Simulating fMRI Designs

I could say a lot about proper simulation of fMRI experiments.  Basically it’s important to measure the efficiency of your design before an experiment (see here).  If you wanted to perform the calculations yourself, MATLAB/Python/Octave are all options and the process is “fairly simple”.

Xmat = [design_matrix' * design_matrix];
main_effects(ct) = [ contrast' * (Xmat^-1) * contrast ];

But 1) if you don’t feel like writing your own code; 2) you want to test several designs to find the most efficient one, then you’re in luck.  Today I’m mostly going to write about adjusting the stimulus timing files to find the most “efficient” design possible.  When simulating your designs, I usually use one (or both) of two software packages: AFNI and Optseq2.

AFNI: Within AFNI, there are a few tools that you will make use of, 3dDeconvolve, and 3dTstat.  The first tool, automatically generates random stimulus timing files that fit a number of criteria (e.g. number stimulus conditions, number of runs, number of repetitions in each run, etc).  These timings will then get passed to 3dDeconvolve with the “-nodata” command to setup the matrices for analyses.  These tools replace the previous RSFgen style of estimating designs detailed by the AFNI group.  For instance, if I wanted to simulate an experiment with 6 runs (each 155 seconds), 6 conditions, each condition presented 5 times per run, I might use a command as follows. -run_time 155 -stim_dur 2 -num_reps 5 \
-num_stim 6 -num_runs 6 -prefix bil-afni_cond -save_3dd_cmd myDeconvolve.txt

This will generate a series of stimulus timing files all with the prefix bil-afni_cond (e.g. bil-afni_cond_01.1D) and a file called myDeconvolve.txt with the following in it:

3dDeconvolve \
 -nodata 930 1.000 \
 -polort 2 \
 -concat '1D: 0 155 310 465 620 775' \
 -num_stimts 6 \
 -stim_times 1 bil-afni_cond_01.1D 'BLOCK(2,1)' \
 -stim_times 2 bil-afni_cond_02.1D 'BLOCK(2,1)' \
 -stim_times 3 bil-afni_cond_03.1D 'BLOCK(2,1)' \
 -stim_times 4 bil-afni_cond_04.1D 'BLOCK(2,1)' \
 -stim_times 5 bil-afni_cond_05.1D 'BLOCK(2,1)' \
 -stim_times 6 bil-afni_cond_06.1D 'BLOCK(2,1)' \
 -x1D X.xmat.1D -xjpeg disp.jpg

# compute the sum of non-baseline regressors
3dTstat -sum -prefix sum_ideal.1D X.xmat.1D'[18..$]'

# consider plotting the SUM below non-polort regressors
# command: 1dplot -xlabel Time -ynames SUM - sum_ideal.1D X.xmat.1D'[18..$]'

At this point, you can run the file myDeconvolve.txt (ex: sh myDeconvolve.txt > myoutput.txt), which will fit the matrices via 3dDeconvolve and estimate the ideal sum ideal waveform.  If you choose to plot this, it will look something like:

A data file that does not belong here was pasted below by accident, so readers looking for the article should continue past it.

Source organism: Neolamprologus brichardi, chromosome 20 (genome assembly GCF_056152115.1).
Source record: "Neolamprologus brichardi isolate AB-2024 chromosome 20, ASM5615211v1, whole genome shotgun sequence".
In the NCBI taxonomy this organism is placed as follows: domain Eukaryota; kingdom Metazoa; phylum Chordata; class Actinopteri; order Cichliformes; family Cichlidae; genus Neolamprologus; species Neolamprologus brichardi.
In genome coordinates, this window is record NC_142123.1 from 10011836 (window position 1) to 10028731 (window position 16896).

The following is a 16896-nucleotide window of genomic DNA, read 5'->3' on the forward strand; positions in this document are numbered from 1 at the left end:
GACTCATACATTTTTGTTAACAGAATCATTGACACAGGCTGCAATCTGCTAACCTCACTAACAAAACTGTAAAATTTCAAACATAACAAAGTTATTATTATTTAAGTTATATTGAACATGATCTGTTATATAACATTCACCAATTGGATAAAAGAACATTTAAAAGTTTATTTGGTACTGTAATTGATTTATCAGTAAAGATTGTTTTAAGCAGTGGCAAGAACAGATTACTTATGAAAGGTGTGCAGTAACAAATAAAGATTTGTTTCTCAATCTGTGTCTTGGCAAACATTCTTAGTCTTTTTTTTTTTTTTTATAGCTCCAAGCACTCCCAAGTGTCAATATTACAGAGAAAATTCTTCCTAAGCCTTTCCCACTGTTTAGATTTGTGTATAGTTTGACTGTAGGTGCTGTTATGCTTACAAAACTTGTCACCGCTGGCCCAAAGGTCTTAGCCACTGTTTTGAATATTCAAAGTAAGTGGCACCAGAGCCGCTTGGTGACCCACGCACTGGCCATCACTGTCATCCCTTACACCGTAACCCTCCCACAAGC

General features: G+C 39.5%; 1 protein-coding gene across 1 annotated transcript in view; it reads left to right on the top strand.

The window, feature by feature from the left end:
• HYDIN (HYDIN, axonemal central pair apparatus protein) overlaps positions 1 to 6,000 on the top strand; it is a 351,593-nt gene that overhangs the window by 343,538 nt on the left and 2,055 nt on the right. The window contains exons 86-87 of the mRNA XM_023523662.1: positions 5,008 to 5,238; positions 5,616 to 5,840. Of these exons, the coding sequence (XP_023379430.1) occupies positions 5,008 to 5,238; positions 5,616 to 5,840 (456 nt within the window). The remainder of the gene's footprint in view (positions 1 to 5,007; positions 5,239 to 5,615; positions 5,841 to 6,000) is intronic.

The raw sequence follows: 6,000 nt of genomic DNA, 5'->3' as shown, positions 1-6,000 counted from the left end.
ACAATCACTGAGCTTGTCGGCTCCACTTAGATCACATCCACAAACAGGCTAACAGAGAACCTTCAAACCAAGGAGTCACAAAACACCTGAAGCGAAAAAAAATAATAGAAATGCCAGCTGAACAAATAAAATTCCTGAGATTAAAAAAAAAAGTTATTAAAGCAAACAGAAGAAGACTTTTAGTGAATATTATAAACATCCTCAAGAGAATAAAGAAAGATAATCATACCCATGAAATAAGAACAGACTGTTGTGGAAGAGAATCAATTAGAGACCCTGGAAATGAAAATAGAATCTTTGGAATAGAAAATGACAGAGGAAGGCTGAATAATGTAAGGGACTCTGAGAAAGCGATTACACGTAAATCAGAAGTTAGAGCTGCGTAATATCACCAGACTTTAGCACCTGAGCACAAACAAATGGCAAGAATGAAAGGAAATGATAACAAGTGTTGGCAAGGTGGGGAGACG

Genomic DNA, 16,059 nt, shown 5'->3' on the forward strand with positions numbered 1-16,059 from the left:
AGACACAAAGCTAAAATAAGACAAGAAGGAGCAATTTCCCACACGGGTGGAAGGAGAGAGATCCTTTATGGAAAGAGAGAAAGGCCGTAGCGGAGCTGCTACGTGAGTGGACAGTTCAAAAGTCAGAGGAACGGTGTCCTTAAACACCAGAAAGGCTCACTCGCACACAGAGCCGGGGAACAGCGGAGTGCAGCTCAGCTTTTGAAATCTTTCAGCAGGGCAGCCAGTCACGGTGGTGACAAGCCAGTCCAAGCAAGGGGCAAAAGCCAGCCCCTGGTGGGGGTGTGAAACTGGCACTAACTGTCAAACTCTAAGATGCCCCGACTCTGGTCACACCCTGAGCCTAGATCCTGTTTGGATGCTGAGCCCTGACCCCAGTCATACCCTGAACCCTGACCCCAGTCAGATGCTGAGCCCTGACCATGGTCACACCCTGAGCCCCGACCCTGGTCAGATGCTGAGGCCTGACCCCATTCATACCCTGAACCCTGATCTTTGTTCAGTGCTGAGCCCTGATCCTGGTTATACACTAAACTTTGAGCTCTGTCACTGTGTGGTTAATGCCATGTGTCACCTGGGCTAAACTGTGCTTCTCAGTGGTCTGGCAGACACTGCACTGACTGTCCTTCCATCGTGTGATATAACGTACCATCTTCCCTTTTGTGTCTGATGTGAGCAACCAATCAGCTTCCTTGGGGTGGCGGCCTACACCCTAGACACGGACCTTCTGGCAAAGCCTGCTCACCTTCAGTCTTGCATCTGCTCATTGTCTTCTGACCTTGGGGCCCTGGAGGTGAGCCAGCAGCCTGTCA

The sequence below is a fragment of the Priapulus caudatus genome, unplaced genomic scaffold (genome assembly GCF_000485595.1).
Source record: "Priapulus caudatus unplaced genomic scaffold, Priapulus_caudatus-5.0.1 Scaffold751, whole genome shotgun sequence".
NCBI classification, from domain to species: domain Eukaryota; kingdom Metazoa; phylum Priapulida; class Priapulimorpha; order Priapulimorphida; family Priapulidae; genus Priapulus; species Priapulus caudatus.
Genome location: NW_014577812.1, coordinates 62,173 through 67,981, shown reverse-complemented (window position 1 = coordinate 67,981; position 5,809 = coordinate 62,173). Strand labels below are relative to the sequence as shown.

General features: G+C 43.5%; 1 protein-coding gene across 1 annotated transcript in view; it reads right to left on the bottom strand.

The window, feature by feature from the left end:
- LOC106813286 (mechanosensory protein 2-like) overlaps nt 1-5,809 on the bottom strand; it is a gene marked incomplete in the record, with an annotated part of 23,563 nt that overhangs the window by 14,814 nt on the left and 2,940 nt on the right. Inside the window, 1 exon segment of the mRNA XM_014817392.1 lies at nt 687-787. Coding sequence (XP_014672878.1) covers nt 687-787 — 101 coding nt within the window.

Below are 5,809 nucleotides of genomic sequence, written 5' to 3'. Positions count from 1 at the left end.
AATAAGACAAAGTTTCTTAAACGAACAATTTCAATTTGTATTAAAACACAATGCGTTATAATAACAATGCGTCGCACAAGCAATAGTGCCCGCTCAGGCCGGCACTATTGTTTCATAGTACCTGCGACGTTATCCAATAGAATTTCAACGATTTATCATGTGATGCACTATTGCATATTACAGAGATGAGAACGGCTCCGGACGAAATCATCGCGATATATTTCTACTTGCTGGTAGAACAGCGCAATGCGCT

To now get the relevant values, you now need to look in myoutput.txt.  You can use awk, python or any other number of tools to extract these values, sum them, and then save that value as the “value to beat” for successive iterations.  The goal is to find the smallest sum value of all of your different conditions.  Essentially you are searching for the simulated design that will result in a design matrix with the smallest amount of unexplained variance.

Stimulus: Stim#1 
 h[ 0] norm. std. dev. = 0.1182
Stimulus: Stim#2 
 h[ 0] norm. std. dev. = 0.1148
Stimulus: Stim#3 
 h[ 0] norm. std. dev. = 0.1163
Stimulus: Stim#4 
 h[ 0] norm. std. dev. = 0.1135
Stimulus: Stim#5 
 h[ 0] norm. std. dev. = 0.1202
Stimulus: Stim#6 
 h[ 0] norm. std. dev. = 0.1193

Take that process and loop it a few thousand times and keep the design with the smallest std. deviation.  Also worth noting, I didn’t show here that you can also add GLT (contrasts) to your model design and measure the standard deviation for those, which is also informative (sometimes more informative) to picking an ideal design.  If you are looking for guidance, I just discovered that the AFNI group has an updated script that you can modify for your purposes.

In addition to modeling the efficiency for the evoked responses, you can add GLTs (contrasts) to your 3dDeconvolve command generated before to model the efficiency of the contrasts.  This can be particularly useful if you have several stimulus classes going into one contrast of interest.  The same process applies there, take the efficiency value and use that as the score to beat as you repeat the process in permutations.

Optseq2: Optseq2 provides similar functionality, albeit with slightly different options.  The decision is yours, and often it is helpful to consider measuring the efficiency from optseq2 in AFNI via 3dDeconvolve.  If you’re determined to use optseq, you can checkout the usage examples here.

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